It doesn’t matter who she is, what her history is, or how old her child is. If a mother commits a crime or does harm, postpartum depression will be mentioned within minutes.
Not 24 hours after Connecticut mother Miriam Carey showed up in DC in her black Infiniti and started ramming barriers at the White House and U.S. Capitol, PPD initially was named as the cause.
My eyes shot open. There it was again... the rustling... the breathing... the scurrying. I scanned what I could of the dark room, and glanced at my sleeping husband next to me. Should I wake him? He could not help. He would not understand. It was up to me. I strained in the dark to see the little bassinet that held our sleeping son -- only eight weeks old. I prayed that he wouldn't wake up. If he did, the crying would never stop. I became more and more certain that it was not this mysterious "colic" that was bothering him. I began to know that the crying, the agitation, the wailing for dear life, was because the baby knew... he could feel it. The devil was after my child....more
Shortly after I gave birth to my daughter, I was diagnosed with Postpartum Psychosis. I was prescribed a high dosage of Zoloft and Xanax, which helped tremendously. Initially, the intention was to wean me off the medications once my condition improved. Combined with regular visits to my psychiatrist, the dosage was slowly reduced, with the hope th...more
Yesterday I happened upon a story from Time magazine’s Healthland on the results of research into why women kill their newborns. The first three sentences shocked me so much, I couldn't read further to learn about the study:
I've said it here before and I'll say it again: in my darkest, most troubled, most difficult moments, the Internet has saved my life. Sure, my doctor and my psychiatrist and my Ativan prescription were all some help in keeping my head above water when the waves of post-partum depression crashed and pounded over me, but really, it was the presence of a community of women who were speaking truth to power about the reality of post-partum depression that kept me afloat....more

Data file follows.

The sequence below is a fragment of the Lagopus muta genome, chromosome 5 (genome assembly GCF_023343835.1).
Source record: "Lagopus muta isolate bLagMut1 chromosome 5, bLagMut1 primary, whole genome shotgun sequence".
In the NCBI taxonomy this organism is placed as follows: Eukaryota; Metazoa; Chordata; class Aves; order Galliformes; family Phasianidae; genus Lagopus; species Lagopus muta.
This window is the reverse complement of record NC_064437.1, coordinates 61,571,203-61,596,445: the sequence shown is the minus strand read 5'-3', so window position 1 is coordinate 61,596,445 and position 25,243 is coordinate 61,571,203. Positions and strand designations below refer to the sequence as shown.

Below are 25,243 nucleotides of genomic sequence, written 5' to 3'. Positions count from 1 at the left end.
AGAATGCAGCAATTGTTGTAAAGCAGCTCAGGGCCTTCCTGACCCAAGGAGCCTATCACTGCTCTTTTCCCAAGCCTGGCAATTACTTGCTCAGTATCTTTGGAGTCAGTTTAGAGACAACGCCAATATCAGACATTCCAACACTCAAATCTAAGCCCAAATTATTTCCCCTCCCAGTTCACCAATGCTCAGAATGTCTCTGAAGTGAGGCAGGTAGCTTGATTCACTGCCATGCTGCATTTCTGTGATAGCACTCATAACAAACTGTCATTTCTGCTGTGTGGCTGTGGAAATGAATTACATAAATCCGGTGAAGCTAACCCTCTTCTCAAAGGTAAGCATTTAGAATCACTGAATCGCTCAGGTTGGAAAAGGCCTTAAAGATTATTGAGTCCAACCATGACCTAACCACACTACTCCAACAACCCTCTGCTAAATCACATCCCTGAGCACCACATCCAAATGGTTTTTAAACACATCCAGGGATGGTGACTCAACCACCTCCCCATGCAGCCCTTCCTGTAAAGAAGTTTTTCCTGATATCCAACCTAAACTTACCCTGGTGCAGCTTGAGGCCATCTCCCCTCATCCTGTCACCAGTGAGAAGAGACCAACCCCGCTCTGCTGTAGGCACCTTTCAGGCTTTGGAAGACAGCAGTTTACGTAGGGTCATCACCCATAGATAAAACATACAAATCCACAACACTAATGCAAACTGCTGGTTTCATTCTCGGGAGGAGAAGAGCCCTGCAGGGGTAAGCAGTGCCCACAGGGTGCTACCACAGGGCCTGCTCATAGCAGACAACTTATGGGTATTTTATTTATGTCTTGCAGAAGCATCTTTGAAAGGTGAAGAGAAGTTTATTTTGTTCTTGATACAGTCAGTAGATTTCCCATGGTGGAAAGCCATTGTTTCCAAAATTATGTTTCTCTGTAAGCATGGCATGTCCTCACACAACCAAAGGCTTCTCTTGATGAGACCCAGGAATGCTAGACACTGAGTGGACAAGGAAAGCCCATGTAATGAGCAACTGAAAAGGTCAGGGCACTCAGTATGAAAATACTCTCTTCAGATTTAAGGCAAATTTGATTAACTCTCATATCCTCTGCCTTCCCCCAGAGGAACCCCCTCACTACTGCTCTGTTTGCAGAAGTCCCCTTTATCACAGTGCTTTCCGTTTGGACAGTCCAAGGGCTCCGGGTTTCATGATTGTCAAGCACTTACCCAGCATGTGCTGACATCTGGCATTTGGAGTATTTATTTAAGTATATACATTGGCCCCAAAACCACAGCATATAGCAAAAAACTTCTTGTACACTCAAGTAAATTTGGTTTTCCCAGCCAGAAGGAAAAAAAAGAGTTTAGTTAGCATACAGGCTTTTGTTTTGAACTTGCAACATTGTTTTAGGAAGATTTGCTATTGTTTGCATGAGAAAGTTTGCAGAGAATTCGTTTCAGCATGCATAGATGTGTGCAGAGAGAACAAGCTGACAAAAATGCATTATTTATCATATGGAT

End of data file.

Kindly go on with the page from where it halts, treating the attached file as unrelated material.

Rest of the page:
There is a lot of stuff to think about when you're having a baby.
Will I have a boy or a girl? Do we have enough onesies? Is that how the crib is supposed to be set up? Do I really need a Diaper Genie?
There's even more stuff to think about once you've had the baby.
How am I going to get this child to sleep through the night? Why can't I get her to burp? Is he latching on correctly? What on earth is that rash?!
Wake up, women. Wake up people who work to prevent child abuse, people who work to prevent suicide, people who work to prevent preterm births, people who care about healthy families. Wake up, people who care about motherhood. Wake up, women of America. Wake up psychiatric professionals, nurses, OB/GYNS, pediatricians.
Here's an actual text of a communication being sent far and wide by the very loud and vociferous opposition to the Melanie Blocker Stokes MOTHERS Act to support increased funding, education and research for postpartum depression (the underlining is mine):
ABC Television contacted Postpartum Support International several weeks ago to say they were doing a story about postpartum depression on an episode of "Private Practice" and wanted to do a public service announcement (PSA) with information about the illness. I was aware of this project, because as the PR board chair for PSI, I had to write the PSA copy. I was told a message about the PSA would appear at the end of the episode (which aired last night) and would direct people to the ABC website to watch it. ABC wouldn't tell PSI any more about the episode.
Here's a roundup of what's going on out there in the world of perinatal mood and anxiety disorders this week ...
Cate at 18 Years and Counting is suffering from postpartum depression and anxiety and needs a Warrior Moms Virtual Hug. Here's a post she just wrote about her obsessions and fears.
One area I don't like to talk about is hospitalization. I don't know why. It's like the ultimate embarrassment for me or something that at one point I had to be hospitalized in a mental hospital (UGH!) for depression. It was only for a few days, but it's one thing of which I have to say I still feel slightly ashamed. If our society considered mental illness a physical illness, then of course I wouldn't be ashamed, because there is nothing at all wrong with being sick and having to go to the hospital.
Lean Pockets have no artificial flavors, a good source of protein & have 100% real cheese. Read our bloggers posts where they will tell you their guilt free experiences with Lean Pockets. Plus get a chance to win $100! Read more